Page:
Debby--I love Anne Rice's vampire books. I haven't read the witch series thoough. Are they as good?
post #19 of 130
I've just re-read Tolkein's Lord of The Rings again (all 3 books). I think it's one of the best books ever written. I can't wait for the movie to come out in December! I've seen the trailer and I think that Aragorn (the King) is absolutely georgeous!

Anyone tried P.G. Woodhouse? The Jeeves and Wooster books are the funniest I've ever read. I have read them all and enjoyed every second!
post #20 of 130
Blue you've got me here - I'm definitely a bookworm!! I read at breakfast, I read in buses, I read in front of the TV, I read anytime I can and have a book nearby. I should admit that at this rate one cannot be very picky about the sort of books but still...
Alexnell I'm absolutely with you on D. Parker - she's an all time favourite of mine!!! Too bad I can't get much of her works in the original
Anne, Lord of the Rings, well what more can one say!! And isn't Jeeves funny too!!!!
Oh dear they are so many I can't account for all of my favourites. I'd better stick to what I'm reading these days.
OK I just finished Thomas Harris' three books (in English he he ) and I was overwhelmed. The most recent book I read was Notes from a Small Island - written by an American about Britain - it's hillarious!!!
The book which I read recently and enjoyed a lot was called Cold Mountain, the name of the author escapes me but it was about teh Civil War in the US and it was a completely beautiful book. Wow I'd better stop or I can keep this on forever....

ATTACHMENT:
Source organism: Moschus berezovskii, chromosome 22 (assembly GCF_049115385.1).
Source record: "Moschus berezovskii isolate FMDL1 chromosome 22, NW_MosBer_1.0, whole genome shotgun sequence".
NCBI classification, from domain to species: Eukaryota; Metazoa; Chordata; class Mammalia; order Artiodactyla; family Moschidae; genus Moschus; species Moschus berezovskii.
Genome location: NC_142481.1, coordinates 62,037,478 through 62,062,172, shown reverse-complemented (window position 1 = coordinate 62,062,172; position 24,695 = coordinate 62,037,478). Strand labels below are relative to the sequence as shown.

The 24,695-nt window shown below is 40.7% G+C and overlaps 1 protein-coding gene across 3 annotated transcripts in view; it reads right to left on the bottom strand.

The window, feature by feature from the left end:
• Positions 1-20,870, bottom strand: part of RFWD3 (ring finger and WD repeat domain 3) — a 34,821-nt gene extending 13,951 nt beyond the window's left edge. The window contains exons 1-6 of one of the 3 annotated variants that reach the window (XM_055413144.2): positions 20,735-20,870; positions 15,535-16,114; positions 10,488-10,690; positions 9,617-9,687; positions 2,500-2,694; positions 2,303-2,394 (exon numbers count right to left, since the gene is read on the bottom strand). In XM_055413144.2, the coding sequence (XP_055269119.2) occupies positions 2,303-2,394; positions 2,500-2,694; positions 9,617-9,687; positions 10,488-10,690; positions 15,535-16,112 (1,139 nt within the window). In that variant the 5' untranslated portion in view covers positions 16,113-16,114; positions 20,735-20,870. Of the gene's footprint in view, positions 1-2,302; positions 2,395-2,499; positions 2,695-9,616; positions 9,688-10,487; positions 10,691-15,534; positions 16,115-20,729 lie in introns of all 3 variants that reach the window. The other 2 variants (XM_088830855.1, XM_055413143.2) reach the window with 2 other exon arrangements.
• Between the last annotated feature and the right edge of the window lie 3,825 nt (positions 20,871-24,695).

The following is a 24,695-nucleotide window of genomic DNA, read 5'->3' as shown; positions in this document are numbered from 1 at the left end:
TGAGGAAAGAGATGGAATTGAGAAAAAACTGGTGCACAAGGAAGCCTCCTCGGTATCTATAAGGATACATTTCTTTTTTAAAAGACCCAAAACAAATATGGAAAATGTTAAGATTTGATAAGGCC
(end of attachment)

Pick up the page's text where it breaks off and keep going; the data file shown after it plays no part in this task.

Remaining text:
post #21 of 130
I LOVE to read. Last year my husband and I spent our entire vacation going from used book store to used book store - all the way from the lower peninsula of Michigan through the upper peninsula and over to Deluth and back

My current fav. authors in no particular order are:

David Gemmel
David Eddings
David Drake
Dennis L. McKiernan
Mercedes Lackey
Anne McCaffrey

Right now I'm reading Sword and Sorceresses XVII edited by Marion Z. Bradley (short stories).

Heather V. Havel
post #22 of 130
Thread Starter 
Originally posted by havel1hv
Last year my husband and I spent our entire vacation going from used book store to used book store - all the way from the lower peninsula of Michigan through the upper peninsula and over to Deluth and back

that sounds like the most wonderful time! what a good idea

how many books did you end up aquiring?
post #23 of 130
I'm not sure how many books we got - but the trunk and the back seat were full - and I haven't gotten all of the books entered into my database and our vacation was last August! Of course, that could be because we've bought even more books since

Is anyone else a Mercedes Lackey fan? I just finished Burning Bright and I have one on my pile named The Black Swan that looks good too.. Also going to re-read the Arrows of the Queen trilogy.

Am I the only one that re-reads books? My favorite re-reads are pretty much all of Mercedes Lackey's, Elizabeth Moons' Sheepherders daughter trilogy and Chris Clairmonts Sundowner series.